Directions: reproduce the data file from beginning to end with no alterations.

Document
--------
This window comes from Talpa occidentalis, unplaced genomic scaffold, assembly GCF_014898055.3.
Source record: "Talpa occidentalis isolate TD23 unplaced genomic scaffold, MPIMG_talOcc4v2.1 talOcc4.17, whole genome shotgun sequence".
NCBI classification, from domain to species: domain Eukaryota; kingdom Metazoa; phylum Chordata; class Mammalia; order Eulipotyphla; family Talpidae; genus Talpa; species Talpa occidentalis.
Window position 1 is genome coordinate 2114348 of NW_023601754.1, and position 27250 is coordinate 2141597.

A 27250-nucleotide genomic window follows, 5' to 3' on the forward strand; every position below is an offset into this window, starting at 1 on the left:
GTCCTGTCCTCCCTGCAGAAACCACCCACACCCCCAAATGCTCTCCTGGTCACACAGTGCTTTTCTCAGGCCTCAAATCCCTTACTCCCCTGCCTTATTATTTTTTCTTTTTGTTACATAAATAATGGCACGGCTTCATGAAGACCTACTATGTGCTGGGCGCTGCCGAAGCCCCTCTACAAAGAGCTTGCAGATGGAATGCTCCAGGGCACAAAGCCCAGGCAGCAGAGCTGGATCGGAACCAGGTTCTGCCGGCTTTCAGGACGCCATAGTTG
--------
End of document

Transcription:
This window comes from Talpa occidentalis, unplaced genomic scaffold, assembly GCF_014898055.3.
Source record: "Talpa occidentalis isolate TD23 unplaced genomic scaffold, MPIMG_talOcc4v2.1 talOcc4.17, whole genome shotgun sequence".
NCBI classification, from domain to species: domain Eukaryota; kingdom Metazoa; phylum Chordata; class Mammalia; order Eulipotyphla; family Talpidae; genus Talpa; species Talpa occidentalis.
Window position 1 is genome coordinate 2114348 of NW_023601754.1, and position 27250 is coordinate 2141597.

A 27250-nucleotide genomic window follows, 5' to 3' on the forward strand; every position below is an offset into this window, starting at 1 on the left:
GTCCTGTCCTCCCTGCAGAAACCACCCACACCCCCAAATGCTCTCCTGGTCACACAGTGCTTTTCTCAGGCCTCAAATCCCTTACTCCCCTGCCTTATTATTTTTTCTTTTTGTTACATAAATAATGGCACGGCTTCATGAAGACCTACTATGTGCTGGGCGCTGCCGAAGCCCCTCTACAAAGAGCTTGCAGATGGAATGCTCCAGGGCACAAAGCCCAGGCAGCAGAGCTGGATCGGAACCAGGTTCTGCCGGCTTTCAGGACGCCATAGTTG